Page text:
When I graduated college, I wanted to work with professional athletes.
I had a background in sports + a keen interest in movement.
To be honest, it also sounded good to say “I worked with professional athletes.”
The day after I got my registration certificate, I started working at a busy chiropractic clinic that treated a lot of athletes and in my mind would be the best place to start. I took continuing ed courses about sports massage, learned as much as I could, worked hard and figured it would just be a matter of time before my practice was full of athletes.
And I waited.
In the meantime, I started treating a lot of patients who had been in car accidents and people who just happened to go to the clinic where I was working. Before I knew it, they ended up being the majority of my clientele instead and I didn’t get to treat many athletes.
You’d think I was happy to be busy but I wasn’t – I was burnt out from working too many hours, doing work that I didn’t love and wasn’t nearly as fulfilled as I’d hoped.
I knew I needed a change.
I moved to Vancouver and started over – with a little more intentionality. I started taking some business courses and really honed in on how I wanted to work and who I wanted to work with. It turns out I didn’t actually want to work with high performance athletes, I wanted to work with the people I call “everyday athletes.”
They’re the ones who are active for the pure joy of it, they run marathons, do yoga, climb mountains and take dance classes.
They were people I could go for coffee with.
They’re creative entrepreneurs with a passion project on the side. They’re dog people. They love adventure, a good book and have a sarcastic sense of humour.
They’re my people.
Knowing who I wanted to work with provided major clarity around the business I wanted to build.
When I was clear on that, I needed a way to connect with the right people, so I started building a website.
It changed everything.
If You Want To Start Marketing + Growing Your Massage Practice, YOU NEED A WEBSITE
A website is crucial because it’s like owning your own little piece of cyber real estate – it’s a home for you online. You can invite people to drop by and visit so they can get to know you a little better and it makes you accessible.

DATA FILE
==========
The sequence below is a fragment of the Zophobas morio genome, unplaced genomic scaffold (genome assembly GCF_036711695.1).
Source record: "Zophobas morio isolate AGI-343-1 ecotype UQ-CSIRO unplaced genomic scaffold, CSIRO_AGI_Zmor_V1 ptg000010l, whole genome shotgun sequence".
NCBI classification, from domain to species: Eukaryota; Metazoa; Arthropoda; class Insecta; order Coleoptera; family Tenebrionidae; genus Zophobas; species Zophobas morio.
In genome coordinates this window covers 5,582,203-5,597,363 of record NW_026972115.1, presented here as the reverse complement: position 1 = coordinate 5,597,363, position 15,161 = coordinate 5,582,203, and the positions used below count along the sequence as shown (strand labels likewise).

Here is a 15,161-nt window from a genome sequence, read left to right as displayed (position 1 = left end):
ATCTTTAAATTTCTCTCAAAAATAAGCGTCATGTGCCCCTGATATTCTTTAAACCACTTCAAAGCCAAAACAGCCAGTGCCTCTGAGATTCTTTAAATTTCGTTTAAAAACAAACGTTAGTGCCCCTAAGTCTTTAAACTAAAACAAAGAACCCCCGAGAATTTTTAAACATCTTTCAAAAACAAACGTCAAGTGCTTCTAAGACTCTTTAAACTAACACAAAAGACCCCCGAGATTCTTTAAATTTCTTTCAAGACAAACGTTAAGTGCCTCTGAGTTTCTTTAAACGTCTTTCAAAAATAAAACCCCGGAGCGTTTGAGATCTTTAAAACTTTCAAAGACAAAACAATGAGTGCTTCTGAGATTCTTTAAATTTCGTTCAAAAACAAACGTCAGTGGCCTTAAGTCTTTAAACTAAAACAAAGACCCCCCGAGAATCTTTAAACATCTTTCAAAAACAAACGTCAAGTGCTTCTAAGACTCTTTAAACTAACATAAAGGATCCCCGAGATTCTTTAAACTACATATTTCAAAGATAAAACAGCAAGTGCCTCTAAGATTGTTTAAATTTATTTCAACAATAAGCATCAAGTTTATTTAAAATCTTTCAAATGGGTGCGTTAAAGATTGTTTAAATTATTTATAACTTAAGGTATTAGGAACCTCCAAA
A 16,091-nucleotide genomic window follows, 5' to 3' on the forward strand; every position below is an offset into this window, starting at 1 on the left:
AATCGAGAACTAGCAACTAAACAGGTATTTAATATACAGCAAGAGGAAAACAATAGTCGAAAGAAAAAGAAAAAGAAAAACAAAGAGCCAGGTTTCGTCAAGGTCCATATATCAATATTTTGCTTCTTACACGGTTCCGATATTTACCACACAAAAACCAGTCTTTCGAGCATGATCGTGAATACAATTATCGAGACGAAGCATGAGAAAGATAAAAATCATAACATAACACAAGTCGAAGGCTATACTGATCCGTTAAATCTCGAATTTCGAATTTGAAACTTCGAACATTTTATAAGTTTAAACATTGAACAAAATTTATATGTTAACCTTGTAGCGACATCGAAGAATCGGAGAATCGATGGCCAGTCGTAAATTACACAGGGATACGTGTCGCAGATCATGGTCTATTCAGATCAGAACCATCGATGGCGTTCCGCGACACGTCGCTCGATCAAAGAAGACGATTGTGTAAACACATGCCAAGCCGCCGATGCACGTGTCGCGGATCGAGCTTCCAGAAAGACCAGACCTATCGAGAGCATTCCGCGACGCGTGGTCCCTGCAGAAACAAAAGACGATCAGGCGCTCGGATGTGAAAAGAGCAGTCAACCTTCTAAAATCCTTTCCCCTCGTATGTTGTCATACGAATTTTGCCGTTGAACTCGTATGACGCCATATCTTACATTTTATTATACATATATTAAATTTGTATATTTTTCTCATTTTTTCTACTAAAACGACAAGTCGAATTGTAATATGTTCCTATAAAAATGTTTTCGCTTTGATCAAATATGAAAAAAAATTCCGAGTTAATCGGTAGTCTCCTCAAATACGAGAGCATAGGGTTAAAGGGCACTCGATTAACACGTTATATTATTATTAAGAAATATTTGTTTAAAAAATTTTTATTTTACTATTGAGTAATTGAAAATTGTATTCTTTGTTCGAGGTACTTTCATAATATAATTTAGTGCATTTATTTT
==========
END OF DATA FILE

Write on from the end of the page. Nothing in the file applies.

Building my website was a catalyst to growing the business I wanted.
Here are just a few things that have made my site so valuable to my practice that you can implement too.
A Website Makes It Easy For Clients To Find You, No Matter Where You’re Practicing Massage
How can people find your information if it isn’t easily accessible?
This may not be a big deal if you only work out of one space during your entire career, but almost every therapist I know has relocated at least once. Having a website makes it a cinch for clients to find where you work.
It also provides a simple place to refer their friends.
The beauty of having a website, is that clients just need to know your name. If you have good search engine optimization, they don’t even need your full name.
On more than one occasion, clients have typed my name in google and voila! All the ways you can contact me just materialize in front of their eyes. And no, I have never paid someone who randomly called offering to “get me to the first page of Google.”
Please don’t fall for that.
A Website Gives People A Chance To Learn About You Before They Book A Massage
This happens because of the information you share, the word choices you make, and the way you present yourself online.
Within a few minutes of hanging out on my site or social media, people can tell that I’m a dog person, sarcastic, a mom, a coffee drinker, interested in business…the list goes on.
Your website and social media also allow you to share blog posts, articles and pictures that are interesting and of value to your clients. When they book a treatment, they have a general idea of your area of expertise and treatment style.
If you want to work with pregnant women, you’ll share very different information than you would if you want to work with middle-aged men who run ultra marathons.
My website has played a huge role in helping attract clients I work really well with. The way I write and things I share online resonate with a certain type of person and because that information is accessible, these people are more likely to book with me.
Having A Website Can Make Your Massage Treatments More Effective
True story – because it connects you with the right people.